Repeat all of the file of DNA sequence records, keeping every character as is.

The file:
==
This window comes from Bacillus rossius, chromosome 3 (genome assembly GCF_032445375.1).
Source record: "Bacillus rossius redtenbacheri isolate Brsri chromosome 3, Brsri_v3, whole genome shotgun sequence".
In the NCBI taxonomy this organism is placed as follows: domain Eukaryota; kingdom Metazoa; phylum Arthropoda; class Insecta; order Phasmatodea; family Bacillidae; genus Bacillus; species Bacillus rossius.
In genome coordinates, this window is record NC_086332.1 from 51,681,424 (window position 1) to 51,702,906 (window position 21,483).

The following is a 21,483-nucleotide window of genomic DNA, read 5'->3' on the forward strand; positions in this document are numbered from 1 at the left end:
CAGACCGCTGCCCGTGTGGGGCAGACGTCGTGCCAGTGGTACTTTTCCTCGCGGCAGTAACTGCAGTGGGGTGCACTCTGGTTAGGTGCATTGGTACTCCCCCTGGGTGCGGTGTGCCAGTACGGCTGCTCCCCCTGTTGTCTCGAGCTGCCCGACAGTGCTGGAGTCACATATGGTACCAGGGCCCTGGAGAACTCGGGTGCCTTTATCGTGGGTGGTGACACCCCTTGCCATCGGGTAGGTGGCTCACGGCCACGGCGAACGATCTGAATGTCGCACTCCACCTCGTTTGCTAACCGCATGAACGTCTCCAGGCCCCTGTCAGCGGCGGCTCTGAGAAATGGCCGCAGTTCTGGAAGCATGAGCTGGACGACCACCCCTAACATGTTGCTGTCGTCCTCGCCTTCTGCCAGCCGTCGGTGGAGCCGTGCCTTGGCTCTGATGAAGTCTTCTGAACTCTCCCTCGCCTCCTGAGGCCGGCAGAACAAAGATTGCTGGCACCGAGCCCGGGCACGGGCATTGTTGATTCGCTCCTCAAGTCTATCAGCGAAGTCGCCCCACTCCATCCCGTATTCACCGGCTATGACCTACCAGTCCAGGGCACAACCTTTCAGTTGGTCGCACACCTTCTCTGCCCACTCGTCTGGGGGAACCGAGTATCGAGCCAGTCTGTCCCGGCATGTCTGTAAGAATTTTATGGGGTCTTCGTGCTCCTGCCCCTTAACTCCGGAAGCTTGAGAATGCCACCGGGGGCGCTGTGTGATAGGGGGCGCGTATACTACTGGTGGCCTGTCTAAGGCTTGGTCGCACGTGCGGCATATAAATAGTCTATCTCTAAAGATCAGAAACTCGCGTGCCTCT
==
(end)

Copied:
This window comes from Bacillus rossius, chromosome 3 (genome assembly GCF_032445375.1).
Source record: "Bacillus rossius redtenbacheri isolate Brsri chromosome 3, Brsri_v3, whole genome shotgun sequence".
In the NCBI taxonomy this organism is placed as follows: domain Eukaryota; kingdom Metazoa; phylum Arthropoda; class Insecta; order Phasmatodea; family Bacillidae; genus Bacillus; species Bacillus rossius.
In genome coordinates, this window is record NC_086332.1 from 51,681,424 (window position 1) to 51,702,906 (window position 21,483).

The following is a 21,483-nucleotide window of genomic DNA, read 5'->3' on the forward strand; positions in this document are numbered from 1 at the left end:
CAGACCGCTGCCCGTGTGGGGCAGACGTCGTGCCAGTGGTACTTTTCCTCGCGGCAGTAACTGCAGTGGGGTGCACTCTGGTTAGGTGCATTGGTACTCCCCCTGGGTGCGGTGTGCCAGTACGGCTGCTCCCCCTGTTGTCTCGAGCTGCCCGACAGTGCTGGAGTCACATATGGTACCAGGGCCCTGGAGAACTCGGGTGCCTTTATCGTGGGTGGTGACACCCCTTGCCATCGGGTAGGTGGCTCACGGCCACGGCGAACGATCTGAATGTCGCACTCCACCTCGTTTGCTAACCGCATGAACGTCTCCAGGCCCCTGTCAGCGGCGGCTCTGAGAAATGGCCGCAGTTCTGGAAGCATGAGCTGGACGACCACCCCTAACATGTTGCTGTCGTCCTCGCCTTCTGCCAGCCGTCGGTGGAGCCGTGCCTTGGCTCTGATGAAGTCTTCTGAACTCTCCCTCGCCTCCTGAGGCCGGCAGAACAAAGATTGCTGGCACCGAGCCCGGGCACGGGCATTGTTGATTCGCTCCTCAAGTCTATCAGCGAAGTCGCCCCACTCCATCCCGTATTCACCGGCTATGACCTACCAGTCCAGGGCACAACCTTTCAGTTGGTCGCACACCTTCTCTGCCCACTCGTCTGGGGGAACCGAGTATCGAGCCAGTCTGTCCCGGCATGTCTGTAAGAATTTTATGGGGTCTTCGTGCTCCTGCCCCTTAACTCCGGAAGCTTGAGAATGCCACCGGGGGCGCTGTGTGATAGGGGGCGCGTATACTACTGGTGGCCTGTCTAAGGCTTGGTCGCACGTGCGGCATATAAATAGTCTATCTCTAAAGATCAGAAACTCGCGTGCCTCT